32nd Conference on Broadcast Meteorology/31st Conference on Radar Meteorology/Fifth Conference on Coastal Atmospheric and Oceanic Prediction and Processes

Monday, 11 August 2003: 8:45 AM
Observing the Global Water Cycle from Space
Peter H. Hildebrand, NASA/GSFC, Greenbelt, MD; and P. Houser and C. A. Schlosser
Poster PDF (127.2 kB)
This paper presents an approach to measuring major components of the water cycle from space. Key elements of the global water cycle are discussed in terms of the storage of water—in the ocean, air, cloud and precipitation, in soil, ground water, snow and ice, and in lakes and rivers—and in terms of the global fluxes of water between these reservoirs. Approaches to measuring or otherwise evaluating the global water cycle are presented, and the limitations on known accuracy for many components of the water cycle are discussed, as are the characteristic spatial and temporal scales of the different water cycle components.

Using these observational requirements for a global water cycle observing system, the approach to measuring the global water cycle from space is developed. The capabilities of active and passive microwave instruments are discussed, as are supporting measurements from other sources. Examples of space observational systems, including TRMM/GPM precipitation measurement, cloud radars, soil moisture, sea surface salinity, temperature and humidity profiling, other measurement approaches are discussed, as are the assimilation of the microwave and other data into interpretative computer models.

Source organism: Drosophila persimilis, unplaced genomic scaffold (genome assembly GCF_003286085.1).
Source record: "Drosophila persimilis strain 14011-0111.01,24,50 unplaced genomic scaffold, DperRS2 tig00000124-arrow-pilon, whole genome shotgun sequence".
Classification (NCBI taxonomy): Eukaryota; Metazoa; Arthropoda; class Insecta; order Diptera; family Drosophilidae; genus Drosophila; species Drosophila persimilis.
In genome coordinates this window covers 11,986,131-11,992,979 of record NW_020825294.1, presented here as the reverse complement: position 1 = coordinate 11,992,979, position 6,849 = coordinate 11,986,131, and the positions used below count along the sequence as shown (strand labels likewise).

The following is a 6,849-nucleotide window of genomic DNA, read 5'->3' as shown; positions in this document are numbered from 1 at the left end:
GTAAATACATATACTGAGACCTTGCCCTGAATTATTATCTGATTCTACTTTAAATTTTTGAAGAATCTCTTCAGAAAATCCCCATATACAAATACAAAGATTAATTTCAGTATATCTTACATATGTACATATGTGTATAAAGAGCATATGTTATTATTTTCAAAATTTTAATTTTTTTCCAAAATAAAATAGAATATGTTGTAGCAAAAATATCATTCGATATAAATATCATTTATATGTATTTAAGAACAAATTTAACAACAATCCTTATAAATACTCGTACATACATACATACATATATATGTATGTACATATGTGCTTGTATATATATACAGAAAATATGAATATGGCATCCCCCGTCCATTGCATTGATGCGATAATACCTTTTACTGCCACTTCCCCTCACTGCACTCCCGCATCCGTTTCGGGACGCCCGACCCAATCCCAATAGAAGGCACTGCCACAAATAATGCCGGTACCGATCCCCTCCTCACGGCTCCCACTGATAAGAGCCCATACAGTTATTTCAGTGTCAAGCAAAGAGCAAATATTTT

The selection of orbits, and antenna size/beamwidth considerations then determine the sampling characteristics for satellite measurement systems. These considerations dictate a particular set of measurement possibilities, which are then matched to the observational sampling requirements based on the science. The result of this process is a network of satellite instrumentation systems, many in low Earth orbit, a few in geostationary orbit, and all tied together through a sampling network that feeds the observations into a data-assimilative computer model.

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